(See the write-up below this for a current complete list.)

When the metric system was first designed after the French Revolution, the following prefixes were used:

The names from deca to myria are from the Greek names of the numbers, and deci to milli are from the Latin for ten, hundred, and thousand. Alternative symbols for deca have been D and dk, and for myria M was also used — but I don't know how official any of these were. The spelling deka with a K is also used, for distinctness from deci, though the official usage of the BIPM is deca.

The prefixes mega and micro were adopted in 1874; they are from the Greek for big and small respectively. Notice that the origin French system was decimal, in powers of ten. The modern one is not, it is millesimal, in powers of 1000. Now not only are only powers of 1000 given names, but their names are based on this, as will be seen.

Next, in 1960, were the two higher powers giga and tera, from the Greek for giant and monster respectively. At the same time two lower powers were created: nano from the Latin for dwarf, pico from... well my dictionary says pico is Spanish for a small amount, but I'm not convinced that's the whole story.

After that (1964) came femto from femten, Danish for fifteen (as it's 10−15), and atto is from atten eighteen. One suspects there was a Dane on the committee at the time.

There was an asymmetry for many years, which was rectified by the creation in 1975 of peta and exa. These got their names like this. They had run out of great big Greek words, 'big' and 'giant' and 'monster', and they could either turn to classical mythology, or shift to a different language, or what they actually did, reanalyse the names. They decided that tera = 1012 = 10004 looked quite a bit like Greek tetra- = 4. So, as it was now clearly a millesimal system, they arbitrarily deformed penta- = 5 and hexa- = 6 into peta and exa.

Here it stood until 1991. Then they reapplied this principle, but in my opinion, the results were much uglier. They took Latin sept- = 7 and oct- = 8 and deformed them into zepto = 1000−7 and yocto = 1000−8. They then twisted them even more to fit the A-ending pattern of the high powers and created zetta = 10007 and yotta = 10008.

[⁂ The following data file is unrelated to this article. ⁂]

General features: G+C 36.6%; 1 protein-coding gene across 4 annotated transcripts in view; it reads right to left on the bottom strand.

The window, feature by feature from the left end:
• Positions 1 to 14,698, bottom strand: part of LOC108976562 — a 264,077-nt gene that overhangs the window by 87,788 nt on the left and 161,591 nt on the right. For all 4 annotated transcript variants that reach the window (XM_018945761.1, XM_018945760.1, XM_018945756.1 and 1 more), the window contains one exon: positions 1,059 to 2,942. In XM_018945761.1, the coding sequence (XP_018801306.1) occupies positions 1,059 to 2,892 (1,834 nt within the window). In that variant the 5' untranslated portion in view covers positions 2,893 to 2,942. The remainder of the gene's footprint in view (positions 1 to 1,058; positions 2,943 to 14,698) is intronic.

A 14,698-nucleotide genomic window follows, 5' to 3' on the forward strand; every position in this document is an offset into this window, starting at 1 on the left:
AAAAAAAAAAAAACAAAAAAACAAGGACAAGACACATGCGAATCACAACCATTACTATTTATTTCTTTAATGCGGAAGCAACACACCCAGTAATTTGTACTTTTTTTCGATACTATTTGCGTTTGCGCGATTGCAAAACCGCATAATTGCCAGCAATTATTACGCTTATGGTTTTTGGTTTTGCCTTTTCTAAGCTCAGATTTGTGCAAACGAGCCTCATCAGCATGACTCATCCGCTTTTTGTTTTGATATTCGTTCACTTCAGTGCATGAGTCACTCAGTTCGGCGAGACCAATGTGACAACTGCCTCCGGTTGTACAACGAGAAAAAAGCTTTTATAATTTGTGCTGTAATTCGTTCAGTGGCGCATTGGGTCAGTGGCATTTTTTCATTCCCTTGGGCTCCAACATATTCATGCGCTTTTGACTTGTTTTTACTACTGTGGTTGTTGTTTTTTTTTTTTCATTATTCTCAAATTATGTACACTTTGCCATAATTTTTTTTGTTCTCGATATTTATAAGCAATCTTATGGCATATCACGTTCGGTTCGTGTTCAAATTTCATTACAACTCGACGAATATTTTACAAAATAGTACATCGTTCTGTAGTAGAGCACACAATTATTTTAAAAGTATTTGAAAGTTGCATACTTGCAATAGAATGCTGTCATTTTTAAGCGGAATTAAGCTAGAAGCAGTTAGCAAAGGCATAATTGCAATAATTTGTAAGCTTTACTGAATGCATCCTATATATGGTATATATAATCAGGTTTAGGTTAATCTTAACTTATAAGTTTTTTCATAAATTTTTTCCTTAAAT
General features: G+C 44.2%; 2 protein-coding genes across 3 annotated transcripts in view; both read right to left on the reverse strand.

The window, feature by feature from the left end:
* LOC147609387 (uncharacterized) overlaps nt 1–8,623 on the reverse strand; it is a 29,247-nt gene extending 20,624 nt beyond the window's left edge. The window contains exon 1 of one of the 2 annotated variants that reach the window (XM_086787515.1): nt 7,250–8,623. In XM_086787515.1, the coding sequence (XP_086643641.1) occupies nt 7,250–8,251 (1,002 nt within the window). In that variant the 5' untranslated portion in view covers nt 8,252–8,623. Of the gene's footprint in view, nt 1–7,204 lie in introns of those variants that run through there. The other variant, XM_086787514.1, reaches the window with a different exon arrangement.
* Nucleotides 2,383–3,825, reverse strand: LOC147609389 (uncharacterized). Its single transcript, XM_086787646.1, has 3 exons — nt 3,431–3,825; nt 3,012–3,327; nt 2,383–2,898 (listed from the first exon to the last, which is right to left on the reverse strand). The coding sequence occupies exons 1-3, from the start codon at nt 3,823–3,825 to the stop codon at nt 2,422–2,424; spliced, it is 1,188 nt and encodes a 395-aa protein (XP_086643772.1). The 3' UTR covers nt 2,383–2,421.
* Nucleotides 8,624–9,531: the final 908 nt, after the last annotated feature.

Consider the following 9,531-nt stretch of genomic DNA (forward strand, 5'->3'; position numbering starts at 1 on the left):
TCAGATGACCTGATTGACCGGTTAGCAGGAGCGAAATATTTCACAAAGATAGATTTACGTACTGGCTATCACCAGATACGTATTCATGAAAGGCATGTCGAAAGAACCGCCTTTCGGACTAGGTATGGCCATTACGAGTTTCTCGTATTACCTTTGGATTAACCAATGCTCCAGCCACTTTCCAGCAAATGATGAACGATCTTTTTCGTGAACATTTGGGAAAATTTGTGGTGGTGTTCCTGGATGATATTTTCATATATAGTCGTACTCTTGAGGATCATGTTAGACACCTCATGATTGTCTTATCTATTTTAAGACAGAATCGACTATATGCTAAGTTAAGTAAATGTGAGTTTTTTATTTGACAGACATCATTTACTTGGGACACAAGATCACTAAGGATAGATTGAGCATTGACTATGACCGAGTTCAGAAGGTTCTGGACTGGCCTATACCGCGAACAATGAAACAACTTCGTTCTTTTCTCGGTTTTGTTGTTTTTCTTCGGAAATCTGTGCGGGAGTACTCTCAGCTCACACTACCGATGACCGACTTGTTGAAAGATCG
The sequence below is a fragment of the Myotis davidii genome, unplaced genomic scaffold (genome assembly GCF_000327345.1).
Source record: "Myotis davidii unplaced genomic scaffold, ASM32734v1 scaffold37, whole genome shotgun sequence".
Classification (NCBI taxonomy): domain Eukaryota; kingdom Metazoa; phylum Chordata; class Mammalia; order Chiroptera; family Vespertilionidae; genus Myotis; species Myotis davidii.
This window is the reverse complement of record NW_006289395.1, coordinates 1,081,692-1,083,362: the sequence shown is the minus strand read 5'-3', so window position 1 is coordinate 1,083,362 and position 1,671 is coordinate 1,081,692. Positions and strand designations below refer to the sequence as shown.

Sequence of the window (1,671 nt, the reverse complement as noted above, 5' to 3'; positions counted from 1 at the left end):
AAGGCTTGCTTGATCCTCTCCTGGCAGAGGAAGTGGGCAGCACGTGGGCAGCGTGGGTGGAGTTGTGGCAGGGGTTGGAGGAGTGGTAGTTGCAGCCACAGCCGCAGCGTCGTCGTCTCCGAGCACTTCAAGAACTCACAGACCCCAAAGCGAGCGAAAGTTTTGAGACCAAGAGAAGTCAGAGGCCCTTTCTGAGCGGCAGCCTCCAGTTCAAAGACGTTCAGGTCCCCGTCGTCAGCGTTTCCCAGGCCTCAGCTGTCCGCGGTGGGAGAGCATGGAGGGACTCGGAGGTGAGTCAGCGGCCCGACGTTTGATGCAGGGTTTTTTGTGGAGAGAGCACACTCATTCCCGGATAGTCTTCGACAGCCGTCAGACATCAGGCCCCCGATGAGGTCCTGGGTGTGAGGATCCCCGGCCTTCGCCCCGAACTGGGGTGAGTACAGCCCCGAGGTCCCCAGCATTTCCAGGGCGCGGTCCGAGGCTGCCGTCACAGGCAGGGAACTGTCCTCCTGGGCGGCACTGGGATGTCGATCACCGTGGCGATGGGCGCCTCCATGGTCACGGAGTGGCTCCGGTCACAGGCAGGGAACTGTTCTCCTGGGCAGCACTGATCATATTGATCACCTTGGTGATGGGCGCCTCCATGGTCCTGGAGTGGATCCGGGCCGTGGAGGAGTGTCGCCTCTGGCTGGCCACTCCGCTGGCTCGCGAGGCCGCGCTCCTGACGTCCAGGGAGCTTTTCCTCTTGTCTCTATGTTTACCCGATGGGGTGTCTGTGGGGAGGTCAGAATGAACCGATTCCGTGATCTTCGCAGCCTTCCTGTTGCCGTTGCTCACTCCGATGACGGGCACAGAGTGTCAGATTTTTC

Apart from sheer ugliness, which is subjective, they also used the same letter symbols, lower-case z and y for the small ones and upper-case Z and Y for the large ones — of course in practice no unit could ever take both y and Y in the same context —, and made the psychological mistake (I feel) of using Z as the inner, second-last one, and Y as the last.

I am not aware of any prefixes beyond the current ones ever having been seriously proposed.

Note that symbol for micro is the Greek letter mu, μ. If this symbol is not available in a font it is permissible to use u or mc.

International Electrotechnical Commission (IEC) & SI approved.
International Standard IEC 60027-2

Regular Système International (SI) unit prefixes:

```Factor	Prefix 	Symbol  	Factor 	Prefix	 Symbol
101 	deca	da 	10-1	deci	 d
102 	hecto	h	10-2	centi	 c
103	kilo	k	10-3	milli	 m
106  	mega	M	10-6	micro	 µ
109 	giga	G	10-9	nano	 n
1012	tera	T	10-12	pico	 p
1015	peta	P	10-15	femto 	 f
1018	exa	E	10-18	atto 	 a
1021	zetta	Z	10-21	zepto	 z
1024	yotta	Y	10-24	yocto	 y
```
Prefixes for binary multiples:
```Factor	Name	Symbol	Origin               Derivation
210	kibi	Ki	kilobinary: (210)1   kilo: (103)1
220	mebi	Mi	megabinary: (210)2   mega: (103)2
230	gibi	Gi	gigabinary: (210)3   giga: (103)3
240	tebi	Ti	terabinary: (210)4   tera: (103)4
250	pebi	Pi	petabinary: (210)5   peta: (103)5
260	exbi	Ei	exabinary:  (210)6   exa:  (103)6
```
Examples and comparisons with SI prefixes:
```one kibibit   1 Kibit = 210 bits = 1024 bits
one kilobit   1 kbit  = 103 bits = 1000 bits
one mebibyte  1 MiB   = 220 B    = 1 048 576 B
one megabyte  1 MB    = 106 B    = 1 000 000 B
one gibibyte  1 GiB   = 230 B    = 1 073 741 824 B
one gigabyte  1 GB    = 109 B    = 1 000 000 000 B ```